"Vaunteth not itself."  The man that has this love, he feels he is nothing, he sees he is nothing loathes himself in his own sight, and is clothed with humility.  "Is not puffed up."  But he is built up. The Christian is built up. Yes.  As a Pharisaic old woman said to me not quite fifty years ago,  “Ah, you'll come down by-and-bye;  you have been brought into the enjoyment of the gospel, and you are got up into these eternal truths, but you'll come down by-and-bye; you will be brought down low enough before you die; you  are puffed up a  bit." I never  liked  that old woman  after that; I do not think I saw her more than two or three times after that, and did not want  to  see her again, unless the  grace of God altered her, for she mistook  me altogether; I was not puffed  up, I was built up, and there I have  been ever  since.  I was on the rook  then,  and  I am  on the  rock now; I stood by faith then, and  I stand by faith now; I was not puffed up; I was built up then, and  I am built up now.  So then, where this love is, the man is not puffed up, as though what he possessed he had not received; no, the more he has a sight and sense of what he is, the humbler will he be.   “Doth not behave its self unseemly."   Bring the Christian to the truth, and see how seemly he deals with that; put him right in a moment. He may be, and is, unseemly in some other respects; but bring him to the truth of God, he is down, as it were, directly, submits directly.  Well, now, Job, you are talking in a very unseemly sort of way, very angry sort of way.  l  am,  to those  three  friends of  mine; such friends  as  they are.   And they could not silence him.   Why, Job said, “Ye are forgers of lies,"   Now, Job, if I had said that, I do not know what people would have said.   Ye are all physicians of no value; I am not inferior to you."  No.  But you do not always behave as you ought to do, Job. No; but stop. Presently when the master comes, when the Lord comes, when he comes in, oh, how seemly Job becomes then, how silent, how heart-broken, how heart-melted, how humbled down!  ''I have heard of Thee by the hearing of the ear, but now mine eye sees thee. Wherefore l abhor myself, and repent in dust and ashes."  Oh, how seemly he then behaved!   And when his captivity was turned, he prayed for his friends,-how seemly was that!  And glorified God for what the Lord had done for him.  Now, then, if you take this, that the Christian is all this in his love to the truth and his decision for the truth; but if you take the Christian after the flesh, and try to make the old Adam a new Adam, you may depend upon it you will miserably fail in attempting to make the Ethiopian white, or to get rid of the spots of the leopard. "Seeketh not her own;” that is, not her own only-most unselfish.   Why, a minister prays, and labors and toils, and how infinitely welcome is every soul to his services! And the more that are brought into the same things, the more the minister rejoices.   And so the Christian will say. What is going on at our place?    Are there souls from time to time quickened? Are the saints from time to time refreshed?  Is the Lord of hosts with us? Is the Lord with our minister?   For we are not selfish; we do not want to seek merely  our own, we  want to seek  the  good of others,  because herein is our God glorified;  to  seek  the  extension of  his  kingdom,  the furtherance of his truth, the good of  souls, and hereby the glory of his name.   So, then, if thou  possess  this  real  love to the truth, thou wilt seek thine own,  it  is  true,  but  not  in a  selfish way, to the exclusion of others.   And what an honorable thing it is to be truly and really concerned for the welfare of others!   "Is not easily provoked."   Well, now, what will you do with this? Oh, as easy as possible.  Why, you could no more so provoke me as to make me hate the truth than you could turn the moon into a green cheese. I do not know what else to say just at the present moment.   Ah, say you, that is how you get out of it, is it, is it? Yes of course it is; I do not want to get out of it in any other way.  Job was so provoked  that  he  cursed  the  day of  his  birth; but  Job  proved  the devil to be a liar.  The devil said, "He will cure thee;" no, Job would not do that, could not be provoked to do that.   Mere professors, stony ground and wayside hearers, are easily provoked to hate the truth, and those who love it, and especially those who preach it; but the Christian cannot be so provoked as to hate it.  '' Not easily provoked;” not provoked at all, cannot be.   Why, say you, you are making the Christian out to be a fine character.  Of course he is; only the world does not see it; it knows us not, because it knew him not.  They judge after the flesh we after the Spirit; he that is spiritual judges all things, but he himself is judged of no man.  Some of you may not like this, perhaps, but may God open your eyes to see that while  Jesus Christ answers directly, and properly, and perfectly, without exception, to the description here given, that  the  Christian  also,  in his  love  to  the  truth  (keep up that idea), answers to all these qualities as well. "Thinks no evil."    Why, if the Christian has an evil thought of the truth, he hates that evil thought.  I do not believe there is a Christian under the canopy of heaven that with the consent of his mind would have an evil thought concerning God's truth.  Mind, we have in the flesh evil thoughts concerning his truth.  For  instance,  election,-hard  doctrine:  suppose  some  of  my  children should  he  left  out, suppose  my parents  should be left out, not chosen!  Very hard doctrine, that election.  But then that is of the flesh; the Christian does not consent to that; and therefore it is no more the ''Christian that does it, it is sin not grace that thinks evil of God's truth, but the sin that dwelleth in him. The Christian after the Spirit doth not think evil of the truth-no, he thinks so highly of the truth that he says, ' My meditation upon it is sweet;" it is above everything.  I have sometimes said, and I say it now, that Christ's prophetic character, of all his official characters, was the highest character he bore.  It was above his priesthood, above his kingship, above his matrimonial relation, above his surety ship   responsibility:  truth stood   above   every character he bore; it was the highest character.    Say you, I do not see that.  Well, do see it, then. His priesthood  did not  govern  the  truth, but  the truth  governed, but the truth regulates that;  His matrimonial relation  to  his  people doth  not  set truth aside, but the truth guides that,  regulates and  governs that.  His surety ship responsibility doth not overrule the truth, but the truth overrules that.  God is a God of eternal truth.  And thus, then, the Christian after the Spirit thinks no evil of God's truth.   "Rejoiceth not in iniquity, but rejoice in the truth."   Zephaniah saith that "the remnant of Israel shall not do iniquity:” Ah, say you, that is in their Covenant Head, that Head as their representative. That is true; but we will come closer than that. The 35th of Isaiah says that "the wayfaring man, though a fool, shall not err therein;" and the meaning is that the Christian shall be so completely delivered from error, he shall not advocate one iniquitous doctrine, he shall have done with the mystery of iniquity, and find his present and eternal all in the mystery of godliness.  Hence the two are set here in contrast for the purpose of impressing our minds with the character of them both. "But rejoiceth in the truth;" and so the Christian does, with all his heart, with all his might, with all his soul, with all his strength, with all his affection: there is nothing that the Christian so delights in as he does in God's sworn truth; that sworn truth representing the Eternal Three, and everything we need for time and eternity.  I could talk for three hours upon that one sentence, "rejoiceth in the truth," because it delights my soul, rejoices my soul, girdles my soul-everything, from first to last. Mortal life is a card house, a cobweb, a passing nothing, in comparison of the substantial realities of God's infallible truth.  "Beareth ‘all things;" so the Christian will, for the sake of the truth.  "Believeth all things” that the truth saith; "hopes all things" that the truth sets forth; "endures all things” for the truth's sake; and so the love never fails. Thus, then, Jesus Christ did not fail, and we have that love to the truth in God the Father, and to God the Father are represented by that truth; that love to Christ by which  the  truth  represents him; and to the truth as it represents the Holy Spirit, and to the Holy Spirit as represented by that truth; and to the service of God as represented by the truth of God; and to the people of God as they stand by the truth of God, and this never fails. Why, if I should live fifty years longer, I believe I should have more love to the truth than I have now.   Fail, fail!  Why, say you, how is it that you do not fail? Why, because Jesus Christ did not fail, and because God doth not fail. Here, then, is the love of Christ that did not fail, and here is that love in the Christian that doth not fail to keep the Christian in a lifetime of decision for God's blessed truth.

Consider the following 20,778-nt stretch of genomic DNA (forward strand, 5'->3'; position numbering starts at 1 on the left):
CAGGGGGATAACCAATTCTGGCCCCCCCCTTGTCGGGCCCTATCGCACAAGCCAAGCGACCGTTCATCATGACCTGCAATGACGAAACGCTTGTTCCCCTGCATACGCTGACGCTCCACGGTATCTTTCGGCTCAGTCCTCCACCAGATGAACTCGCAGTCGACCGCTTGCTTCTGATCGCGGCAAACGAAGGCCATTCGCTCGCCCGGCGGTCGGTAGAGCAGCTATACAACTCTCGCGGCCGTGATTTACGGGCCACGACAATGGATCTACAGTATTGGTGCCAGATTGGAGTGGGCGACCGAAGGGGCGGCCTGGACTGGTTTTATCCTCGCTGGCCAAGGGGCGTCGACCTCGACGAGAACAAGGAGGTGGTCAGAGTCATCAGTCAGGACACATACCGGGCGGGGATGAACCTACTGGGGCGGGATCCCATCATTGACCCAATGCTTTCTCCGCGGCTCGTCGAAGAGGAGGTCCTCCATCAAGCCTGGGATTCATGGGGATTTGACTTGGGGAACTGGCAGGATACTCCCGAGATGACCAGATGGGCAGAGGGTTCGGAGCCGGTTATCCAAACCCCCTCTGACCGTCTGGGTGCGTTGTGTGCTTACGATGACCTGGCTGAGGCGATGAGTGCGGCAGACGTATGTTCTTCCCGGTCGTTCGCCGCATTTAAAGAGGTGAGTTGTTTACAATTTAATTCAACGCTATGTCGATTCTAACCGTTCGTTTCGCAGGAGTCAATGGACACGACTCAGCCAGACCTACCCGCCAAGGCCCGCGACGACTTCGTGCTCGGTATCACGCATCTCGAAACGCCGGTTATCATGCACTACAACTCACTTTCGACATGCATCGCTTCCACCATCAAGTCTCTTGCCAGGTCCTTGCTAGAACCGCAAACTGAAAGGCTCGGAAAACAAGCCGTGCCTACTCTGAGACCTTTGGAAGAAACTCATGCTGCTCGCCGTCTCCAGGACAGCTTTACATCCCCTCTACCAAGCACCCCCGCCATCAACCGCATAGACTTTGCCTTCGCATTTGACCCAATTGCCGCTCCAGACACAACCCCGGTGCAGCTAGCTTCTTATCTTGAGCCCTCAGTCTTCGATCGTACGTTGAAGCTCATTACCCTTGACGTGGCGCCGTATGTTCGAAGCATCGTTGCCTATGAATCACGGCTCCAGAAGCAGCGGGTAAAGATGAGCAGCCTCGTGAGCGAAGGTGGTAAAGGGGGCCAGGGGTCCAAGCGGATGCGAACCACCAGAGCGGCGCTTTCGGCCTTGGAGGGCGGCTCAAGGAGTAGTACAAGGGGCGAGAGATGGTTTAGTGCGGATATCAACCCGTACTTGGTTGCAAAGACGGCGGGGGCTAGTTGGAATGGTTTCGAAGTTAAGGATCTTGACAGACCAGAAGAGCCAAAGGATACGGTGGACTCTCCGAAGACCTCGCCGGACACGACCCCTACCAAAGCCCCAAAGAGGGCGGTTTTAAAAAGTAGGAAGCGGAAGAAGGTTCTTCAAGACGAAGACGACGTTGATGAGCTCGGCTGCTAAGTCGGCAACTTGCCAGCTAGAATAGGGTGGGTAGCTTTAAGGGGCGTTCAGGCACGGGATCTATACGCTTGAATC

Now the last point, just a word upon it; we see this infallible love also in the promise of God. There are four reasons why the promise of God cannot fail. First, because the promise is unconditional: "In blessing I will bless; in multiplying l will multiply." That is one reason it cannot fail. I speak now not of old covenant promises, which are conditional, but of new-covenant promises, that are unconditional; and if the promise fail, it must be by the Lord Himself failing; I say it in reverence and love to his name.  There is nothing dependent on the creature.  No; -Thy people shall be willing in the day of thy power."  The second reason the promise cannot fail is because it is confirmed by the work of Christ.  Shall I, if our eight pages will admit it, just throw in here what I said on Wednesday evening?  You know I do not see some of you on Wednesday evening; you cannot get here, you, are so far off, and you are so busy-yes.  Now the four points which I just throw in here, to show the yea and  amen character of the promise:  -1st chapter of 2nd Corinthians, the apostle declares that he himself was not yea and  nay;”  always had the same  end  in  view  the  gospel of Christ,  the  good of  men,  the glory  of  God,    never   contradicted   himself,  did not preach two gospels. Second, “Our word toward you was not yea and nay;” did not preach a yea and nay gospel.  Third, the Son of God is not yea and nay.  Fourth, the promise of God is not yea and nay.  All are yea and amen.   Here is a yea and amen apostle;  here  is  a  yea  and  amen  gospel;  here  is  a yea and amen Jesus Christ;  and a yea and amen promise.   So charity never fails; the love of God, as shown in his promise, can never fail; always come to pass, because it is sealed by what the Savior hath done.  The third reason the promise cannot fail, is the immutability of the blessed God.